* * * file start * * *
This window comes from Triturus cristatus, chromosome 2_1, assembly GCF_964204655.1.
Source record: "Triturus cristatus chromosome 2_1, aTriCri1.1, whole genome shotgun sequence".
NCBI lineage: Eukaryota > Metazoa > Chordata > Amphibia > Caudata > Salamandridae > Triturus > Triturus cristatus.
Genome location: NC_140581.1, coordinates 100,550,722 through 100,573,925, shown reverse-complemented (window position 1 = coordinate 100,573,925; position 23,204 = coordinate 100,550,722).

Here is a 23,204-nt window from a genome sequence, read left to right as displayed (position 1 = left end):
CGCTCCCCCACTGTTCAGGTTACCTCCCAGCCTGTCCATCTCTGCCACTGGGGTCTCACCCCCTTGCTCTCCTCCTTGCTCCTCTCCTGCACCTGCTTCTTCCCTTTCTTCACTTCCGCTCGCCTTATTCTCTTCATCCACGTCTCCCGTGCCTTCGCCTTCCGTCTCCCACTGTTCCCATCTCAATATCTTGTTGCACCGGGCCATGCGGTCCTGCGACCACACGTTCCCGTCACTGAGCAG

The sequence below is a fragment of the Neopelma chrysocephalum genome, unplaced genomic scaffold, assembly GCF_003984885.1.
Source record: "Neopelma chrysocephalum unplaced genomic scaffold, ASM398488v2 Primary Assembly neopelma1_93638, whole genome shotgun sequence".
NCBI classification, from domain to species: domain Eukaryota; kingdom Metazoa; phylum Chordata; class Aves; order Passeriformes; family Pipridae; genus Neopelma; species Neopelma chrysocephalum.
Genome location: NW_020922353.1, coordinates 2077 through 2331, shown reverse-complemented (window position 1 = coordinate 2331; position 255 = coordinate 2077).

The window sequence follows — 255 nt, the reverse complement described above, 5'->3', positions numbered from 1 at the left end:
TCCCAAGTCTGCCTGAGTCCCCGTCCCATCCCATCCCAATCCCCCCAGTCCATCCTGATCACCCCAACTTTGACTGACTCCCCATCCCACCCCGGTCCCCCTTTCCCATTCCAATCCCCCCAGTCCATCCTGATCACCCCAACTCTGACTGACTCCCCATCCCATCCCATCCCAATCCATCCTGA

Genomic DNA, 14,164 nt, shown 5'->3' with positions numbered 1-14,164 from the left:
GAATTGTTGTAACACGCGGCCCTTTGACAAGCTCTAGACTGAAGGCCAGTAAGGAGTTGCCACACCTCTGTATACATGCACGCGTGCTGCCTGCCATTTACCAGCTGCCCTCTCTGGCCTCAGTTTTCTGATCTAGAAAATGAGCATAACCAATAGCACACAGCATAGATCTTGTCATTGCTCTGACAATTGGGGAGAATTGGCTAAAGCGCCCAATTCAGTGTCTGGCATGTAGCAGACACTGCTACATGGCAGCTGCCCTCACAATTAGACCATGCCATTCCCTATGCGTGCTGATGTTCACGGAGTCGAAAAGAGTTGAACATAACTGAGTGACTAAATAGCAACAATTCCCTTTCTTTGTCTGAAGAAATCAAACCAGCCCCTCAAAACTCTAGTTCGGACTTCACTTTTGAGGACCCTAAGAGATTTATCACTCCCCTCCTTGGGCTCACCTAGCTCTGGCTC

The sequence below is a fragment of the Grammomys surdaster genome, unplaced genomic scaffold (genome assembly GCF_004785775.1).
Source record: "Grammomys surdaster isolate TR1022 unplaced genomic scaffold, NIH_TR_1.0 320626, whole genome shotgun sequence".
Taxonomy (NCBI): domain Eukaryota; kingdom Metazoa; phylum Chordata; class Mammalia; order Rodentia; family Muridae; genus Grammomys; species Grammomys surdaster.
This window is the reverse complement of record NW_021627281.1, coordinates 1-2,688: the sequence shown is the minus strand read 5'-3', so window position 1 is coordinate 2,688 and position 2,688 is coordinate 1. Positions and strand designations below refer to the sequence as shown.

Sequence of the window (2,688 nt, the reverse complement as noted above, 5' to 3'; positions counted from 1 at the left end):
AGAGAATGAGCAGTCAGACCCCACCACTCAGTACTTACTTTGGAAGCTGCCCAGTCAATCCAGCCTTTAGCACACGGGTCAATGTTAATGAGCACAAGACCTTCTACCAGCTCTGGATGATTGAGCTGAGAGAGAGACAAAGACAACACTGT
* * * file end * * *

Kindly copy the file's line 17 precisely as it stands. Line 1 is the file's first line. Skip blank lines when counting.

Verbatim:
Taxonomy (NCBI): domain Eukaryota; kingdom Metazoa; phylum Chordata; class Mammalia; order Rodentia; family Muridae; genus Grammomys; species Grammomys surdaster.